On Friday, President Biden signed the stopgap funding legislation in order to avert a government shutdown before 9/30/2022 at midnight. The Senate approved the measure on Thursday after Sen. Joe Manchin withdrew his permitting reform package. This will extend existing funding levels (including HUD’s) until December 16th and, among many things, includes $12 million in aid to Ukraine, $1 billion in heating assistance for low-income families, $20 million for the water crisis in Jackson, Mississippi, $1 billion for the Low Income Home Energy Assistance Program, and more than $112 million for federal court security. It also includes a five year reauthorization of the user fee programs for the FDA and allows FEMA to spend billions of dollars through the Disaster Relief fund at a higher rate. After Friday’s vote, members of Congress headed home to campaign ahead of midterm elections and will not return to Washington until after the election.
On Wednesday, Sen. Elizabeth Warren (D-MA) and Rep. Adriano Espaillat (D-NY) wrote a lettercalling on HUD and FEMA to provide an update on the Disaster Assistance and Supportive Housing (DASH) program. DASH is designed to provide longer-term housing assistance and case management to low-income and marginalized disaster survivors. The program is based on the Disaster Housing Assistance program (DHAP), which was created in the aftermath of Hurricane Katrina and has been used by a number of Republican and Democratic administrations since its inception. DASH was originally slated to launch in March, and in June, NLIHC president Diane Yentel expressed her concerns about the stalled implementation in a letter to the Biden administration.
Follow-up: On Friday, Sen. Warren introduced the “Housing Survivors of Major Disasters Act,” a companion bill to a piece of legislation that Rep. Adriano Espaillat introduced in the House. Key pieces of the bill are that it would 1) expand the use of FEMA assistance and 2) require HUD and FEMA to implement a joint disaster housing assistance program within 60 days of a disaster.
Beginning October 30, applicants for FHA-insured mortgages can include positive rental payment history in their credit assessment. The change is expected to increase first-time homebuyers’ access to FHA mortgages.
Similarly, last week Fannie Mae launched its Multifamily Positive Rent Payment Reporting pilot program. Landlords of Fannie Mae multifamily properties can report rent payment history to the 3 major credit bureaus. The program is designed to help renters establish and build credit. If a renter misses a payment, they will be automatically unenrolled from the program to preserve their credit score.
State & Local Community Updates
The North Carolina Local Government Commission approved a number of housing-related loans at their September 22 meeting. The LGC sits within the State Treasurer’s office and is responsible for overseeing debt and borrowing for local governments and public authorities across the state. This funding is in addition to over $418 M in housing-related loans approved by the LGC during FY22.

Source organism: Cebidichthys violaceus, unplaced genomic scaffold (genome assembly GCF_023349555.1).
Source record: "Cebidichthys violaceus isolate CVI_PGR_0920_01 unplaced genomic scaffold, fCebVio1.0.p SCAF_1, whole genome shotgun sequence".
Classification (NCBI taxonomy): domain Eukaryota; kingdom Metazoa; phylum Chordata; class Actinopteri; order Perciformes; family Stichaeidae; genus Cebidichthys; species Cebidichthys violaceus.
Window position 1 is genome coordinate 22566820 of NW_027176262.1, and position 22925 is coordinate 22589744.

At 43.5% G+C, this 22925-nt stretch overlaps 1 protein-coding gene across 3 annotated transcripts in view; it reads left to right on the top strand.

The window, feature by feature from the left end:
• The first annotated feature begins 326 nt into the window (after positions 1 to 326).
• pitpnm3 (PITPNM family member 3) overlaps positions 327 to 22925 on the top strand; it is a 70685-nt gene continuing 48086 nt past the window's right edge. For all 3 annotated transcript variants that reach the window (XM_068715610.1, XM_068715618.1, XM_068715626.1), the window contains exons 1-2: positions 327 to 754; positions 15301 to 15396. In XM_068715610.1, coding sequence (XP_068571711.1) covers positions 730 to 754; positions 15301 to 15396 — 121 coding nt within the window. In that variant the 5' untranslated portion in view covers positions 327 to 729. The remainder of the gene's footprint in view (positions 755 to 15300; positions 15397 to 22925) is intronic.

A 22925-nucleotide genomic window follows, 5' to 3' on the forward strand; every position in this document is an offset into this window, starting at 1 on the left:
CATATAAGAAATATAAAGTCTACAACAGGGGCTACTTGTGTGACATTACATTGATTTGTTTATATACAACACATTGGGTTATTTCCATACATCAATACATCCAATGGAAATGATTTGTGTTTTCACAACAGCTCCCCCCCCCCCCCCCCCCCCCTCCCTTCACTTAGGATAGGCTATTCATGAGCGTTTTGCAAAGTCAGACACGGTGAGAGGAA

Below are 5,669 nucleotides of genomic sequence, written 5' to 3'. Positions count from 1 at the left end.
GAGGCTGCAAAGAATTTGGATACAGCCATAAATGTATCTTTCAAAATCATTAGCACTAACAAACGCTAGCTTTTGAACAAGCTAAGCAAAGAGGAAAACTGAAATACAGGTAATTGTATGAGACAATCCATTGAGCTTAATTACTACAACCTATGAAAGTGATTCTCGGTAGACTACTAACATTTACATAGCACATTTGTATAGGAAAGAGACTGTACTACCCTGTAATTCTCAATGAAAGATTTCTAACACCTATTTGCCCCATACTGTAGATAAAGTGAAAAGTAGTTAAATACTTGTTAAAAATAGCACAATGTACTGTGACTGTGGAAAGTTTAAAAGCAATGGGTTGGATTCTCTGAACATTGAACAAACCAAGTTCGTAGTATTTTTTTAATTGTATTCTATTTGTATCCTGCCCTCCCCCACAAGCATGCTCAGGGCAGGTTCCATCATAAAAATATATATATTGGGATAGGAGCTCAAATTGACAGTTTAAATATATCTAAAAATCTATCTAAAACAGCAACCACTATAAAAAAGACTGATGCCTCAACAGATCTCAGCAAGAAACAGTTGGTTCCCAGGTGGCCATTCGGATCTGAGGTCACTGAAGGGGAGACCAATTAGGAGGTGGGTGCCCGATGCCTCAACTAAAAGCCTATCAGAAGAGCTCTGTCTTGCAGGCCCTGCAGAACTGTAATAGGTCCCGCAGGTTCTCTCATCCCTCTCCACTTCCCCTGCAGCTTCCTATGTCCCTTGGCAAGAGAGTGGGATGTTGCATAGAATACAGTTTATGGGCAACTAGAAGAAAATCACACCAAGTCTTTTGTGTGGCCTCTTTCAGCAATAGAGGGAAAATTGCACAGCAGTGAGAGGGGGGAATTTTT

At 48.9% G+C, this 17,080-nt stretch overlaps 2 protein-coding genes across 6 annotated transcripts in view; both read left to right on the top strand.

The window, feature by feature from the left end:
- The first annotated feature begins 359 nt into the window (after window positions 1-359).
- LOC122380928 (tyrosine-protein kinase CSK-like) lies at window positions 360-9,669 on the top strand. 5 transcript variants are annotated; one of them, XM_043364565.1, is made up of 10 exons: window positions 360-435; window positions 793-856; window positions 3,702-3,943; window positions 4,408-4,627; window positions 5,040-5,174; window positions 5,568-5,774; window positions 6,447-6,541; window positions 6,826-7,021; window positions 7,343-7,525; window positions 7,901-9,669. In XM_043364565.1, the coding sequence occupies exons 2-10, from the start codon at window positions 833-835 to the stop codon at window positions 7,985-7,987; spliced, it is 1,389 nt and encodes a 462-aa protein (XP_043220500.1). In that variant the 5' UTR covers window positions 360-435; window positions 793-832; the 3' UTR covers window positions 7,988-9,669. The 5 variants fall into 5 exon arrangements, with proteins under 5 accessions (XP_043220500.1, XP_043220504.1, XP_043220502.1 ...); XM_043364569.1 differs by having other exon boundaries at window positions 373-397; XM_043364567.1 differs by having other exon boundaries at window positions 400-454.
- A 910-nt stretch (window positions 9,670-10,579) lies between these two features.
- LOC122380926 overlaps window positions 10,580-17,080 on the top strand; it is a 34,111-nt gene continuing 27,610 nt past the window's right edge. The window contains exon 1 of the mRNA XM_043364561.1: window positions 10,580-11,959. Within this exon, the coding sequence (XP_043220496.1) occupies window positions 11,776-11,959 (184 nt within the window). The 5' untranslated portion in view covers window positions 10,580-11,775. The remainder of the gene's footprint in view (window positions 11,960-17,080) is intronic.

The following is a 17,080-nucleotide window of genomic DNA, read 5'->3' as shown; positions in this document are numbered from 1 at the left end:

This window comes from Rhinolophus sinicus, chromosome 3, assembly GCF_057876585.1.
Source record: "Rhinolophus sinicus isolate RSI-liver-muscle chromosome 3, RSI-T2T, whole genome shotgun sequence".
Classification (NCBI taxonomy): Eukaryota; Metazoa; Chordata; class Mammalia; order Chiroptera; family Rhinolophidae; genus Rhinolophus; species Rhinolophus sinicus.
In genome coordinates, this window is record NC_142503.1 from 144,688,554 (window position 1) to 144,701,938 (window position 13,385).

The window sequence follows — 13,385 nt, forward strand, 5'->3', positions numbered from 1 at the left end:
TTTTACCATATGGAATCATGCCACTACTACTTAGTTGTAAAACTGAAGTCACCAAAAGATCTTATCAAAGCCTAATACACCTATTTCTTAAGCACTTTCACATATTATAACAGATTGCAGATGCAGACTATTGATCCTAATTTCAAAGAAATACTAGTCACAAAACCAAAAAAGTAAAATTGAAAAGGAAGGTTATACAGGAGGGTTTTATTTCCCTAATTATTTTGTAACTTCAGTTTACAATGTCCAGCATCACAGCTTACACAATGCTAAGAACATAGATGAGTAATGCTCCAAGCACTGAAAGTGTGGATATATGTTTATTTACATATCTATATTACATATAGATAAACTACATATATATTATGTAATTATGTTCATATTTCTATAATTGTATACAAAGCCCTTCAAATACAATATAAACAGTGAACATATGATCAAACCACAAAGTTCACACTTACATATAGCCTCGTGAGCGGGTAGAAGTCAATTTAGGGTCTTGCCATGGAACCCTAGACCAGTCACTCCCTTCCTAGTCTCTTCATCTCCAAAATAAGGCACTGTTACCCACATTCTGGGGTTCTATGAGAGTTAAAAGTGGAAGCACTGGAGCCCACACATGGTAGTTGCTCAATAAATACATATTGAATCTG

City of Durham ($2.25 million)
Greensboro Housing Authority ($17 million)
Inlivian in Mecklenburg County ($35.4 million)
Raleigh Housing Authority ($12 million)
Wake County Housing Authority ($125 million)
The Housing Authority of the City of Greenville announced last week that they received a $2M earmark Federal grant to build an affordable housing development for youth and young adults transitioning out of the foster care system. Retiring Representative G.K. Butterfield (D-NC-1) championed funding for the ARISE project, which will feature 20 apartments with wraparound supports. Community Project Funding, formerly referred to as earmarks, were revamped and restored in the House last year after a more than 10-year ban following controversy. As WUNC reported earlier this year, NC lawmakers requested a relatively small amount of federal earmarked funds in the FY22 budget, accounting for just 2.4% of all earmarked funds.
Last Tuesday, Asheville city council unanimously approved conditional zoning and a $1.5M loan for the funding for the construction of a LIHTC project for seniors in South Asheville. To help address the need for affordable senior housing in Asheville, 51 existing units at Laurel Wood senior multifamily development will be remodeled and 54 additional units will be constructed on-site. 100% of the apartments will remain affordable for at least 30 years to residents earning between 40-80% AMI. Twelve units will accept Housing Choice Vouchers. The development is owned and managed by Volunteers of America. Construction is set to begin later this fall and is expected to be complete by spring 2024: Affordable housing project approved for Asheville’s elderly population | WLOS
Council opened a legislative hearing for a conditional rezoning of 710 North Estes Drive. Lock7 Development wants to build 95 townhomes and condos. The developer has committed to build 12 affordable units on-site and payment-in-lieu for 0.5 units.
Council reviewed a concept plan for Lullwater Park, a proposed development of 489 apartments and townhomes in northern Chapel Hill. The developer has committed to renting 36 of the units to people earning up to 60% of the Area Median Income and accepting Section 8 and local housing vouchers.